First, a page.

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Discriminate, Discriminate, Discriminate...but What Exactly??

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The Gold Monster is sparking my interest in VLF to supplement my detecting arsenal. 

But I have a question - what exactly does a discriminating machine discriminate out?  

I am assuming ferrous and non-ferrous, which in my simple terms means magnetic and non magnetic.  Please correct if wrong.

So on the iron/ferrous side do we have - nails, tin, bottle caps, metal buttons, please add things in here. Where do meteorites fit in?

On the non ferrous side we obviously have gold. But do we also include lead, aluminum, I think most coins aren't magnetic (never tested them), please add things in here. 

With VLF am I still going to be digging every bit of lead, aluminium can and coin?  Or does is narrow down to just gold?  

I have done a brief search on here that got a lot of hits for the word discriminate but nothing specific.  I also know I could google a lot of these answers but I know the very experienced on here will be able to give a very succinct list of what is discriminated out and I can only assume that this is a question many other newbies would be interested to know the answer for.  

I hope you can help. 



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G'day Northeast. 

This will help understand it a bit : Not a total listing but enough to give you the idea


4.  Ferrous metals are metals that consist mostly of iron and small amounts of other elements. Ferrous metals are prone to rusting if exposed to moisture. Ferrous metals can also be picked up by a magnet. The rusting and magnetic properties in ferrous metals are both down due to the iron. Typical ferrous metals include mild steel, cast iron and steel. Examples: 1.Mild Steel. 2.Cast Iron. 3.High Carbon Steel. 4.High Speed Steel. 5.Stainless Steel. Rusting. Magnetism.

Some examples of Non-Ferrous Metals are:

  • Aluminium & Aluminium Alloys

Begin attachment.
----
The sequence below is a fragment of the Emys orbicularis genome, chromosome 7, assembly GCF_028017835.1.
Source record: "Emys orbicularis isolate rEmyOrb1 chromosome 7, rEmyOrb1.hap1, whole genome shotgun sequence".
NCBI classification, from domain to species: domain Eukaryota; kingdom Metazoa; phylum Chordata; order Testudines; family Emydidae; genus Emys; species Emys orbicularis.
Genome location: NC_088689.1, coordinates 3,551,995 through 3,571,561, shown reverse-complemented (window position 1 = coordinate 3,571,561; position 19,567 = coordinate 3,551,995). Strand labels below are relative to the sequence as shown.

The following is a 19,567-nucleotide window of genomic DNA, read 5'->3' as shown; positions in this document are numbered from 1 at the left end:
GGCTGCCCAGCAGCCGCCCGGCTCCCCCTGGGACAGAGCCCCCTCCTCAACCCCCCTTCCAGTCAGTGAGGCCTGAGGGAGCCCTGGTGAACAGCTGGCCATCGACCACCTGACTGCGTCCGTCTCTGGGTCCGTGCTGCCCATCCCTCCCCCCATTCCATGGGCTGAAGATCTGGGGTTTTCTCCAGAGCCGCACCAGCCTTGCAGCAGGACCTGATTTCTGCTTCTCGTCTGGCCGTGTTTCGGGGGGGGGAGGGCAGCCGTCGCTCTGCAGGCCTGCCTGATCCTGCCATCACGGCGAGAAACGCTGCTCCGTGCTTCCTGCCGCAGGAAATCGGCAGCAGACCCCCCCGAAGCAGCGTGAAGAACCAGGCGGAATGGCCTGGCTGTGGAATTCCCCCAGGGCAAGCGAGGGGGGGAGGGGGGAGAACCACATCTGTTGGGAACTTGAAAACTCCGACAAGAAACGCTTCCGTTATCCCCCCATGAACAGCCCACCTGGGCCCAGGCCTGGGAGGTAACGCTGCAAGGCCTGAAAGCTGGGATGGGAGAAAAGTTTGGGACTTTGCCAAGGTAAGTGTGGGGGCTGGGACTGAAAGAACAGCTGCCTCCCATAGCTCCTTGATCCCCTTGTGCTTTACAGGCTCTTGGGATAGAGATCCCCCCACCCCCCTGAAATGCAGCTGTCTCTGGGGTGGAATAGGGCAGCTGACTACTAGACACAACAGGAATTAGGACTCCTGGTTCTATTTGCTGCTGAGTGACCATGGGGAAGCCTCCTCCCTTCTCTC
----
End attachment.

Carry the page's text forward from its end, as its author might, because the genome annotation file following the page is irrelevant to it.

• Copper
  • Gold
  • Silver
  • Brass
  • Lead
  • Zinc
  • ETC.

The Gold Monster 1000 doesn't narrow it down to just gold.

A combination of detect modes ( Gold/iron reject & All Metal ) coupled with the "Gold Chance Indicator" will hopefully help narrow it down some what though.






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4 hours ago, Northeast said:

So on the iron/ferrous side do we have - nails, tin, bottle caps, metal buttons, please add things in here. Where do meteorites fit in?

Iron, stony-iron and most chondrite meteorites are ferrous, so when using the Gold Monster 1000 to search for them, you'll want to use the all-metal mode. 

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Short answer - it is fairly easy to separate ferrous from non-ferrous, and that is what many prospecting machines attempt to do. There is no way to reliably tell one type of non-ferrous metal from another non-ferrous metal, so you have to dig all the lead bullets, aluminum, etc. to get the gold. Now some details.

Metal detectors are electromagnetic devices. They therefore "see" items that can either conduct electricity (are conductive) or have magnetic properties, or both together.

The most basic obvious difference is the split between items with magnetic properties and items that do not have magnetic properties. We tend to think in terms or ferrous and non-ferrous but it is a bit more complicated than that. Stainless steel for instance can be very conductive but have minimal magnetic properties. It is maybe a bit more to the point to think in terms of "things that rust" and "things that don't rust". Common ferrous items that rust are fairly easy for detectors to deal with, but even then thin flat steel and items with holes, like washers, can present issues. What most prospecting type VLF detectors attempt to do is separate ferrous from non-ferrous. All items like gold, copper, lead, aluminum, silver, etc will read as "good" items on a machine like a Minelab Gold Monster.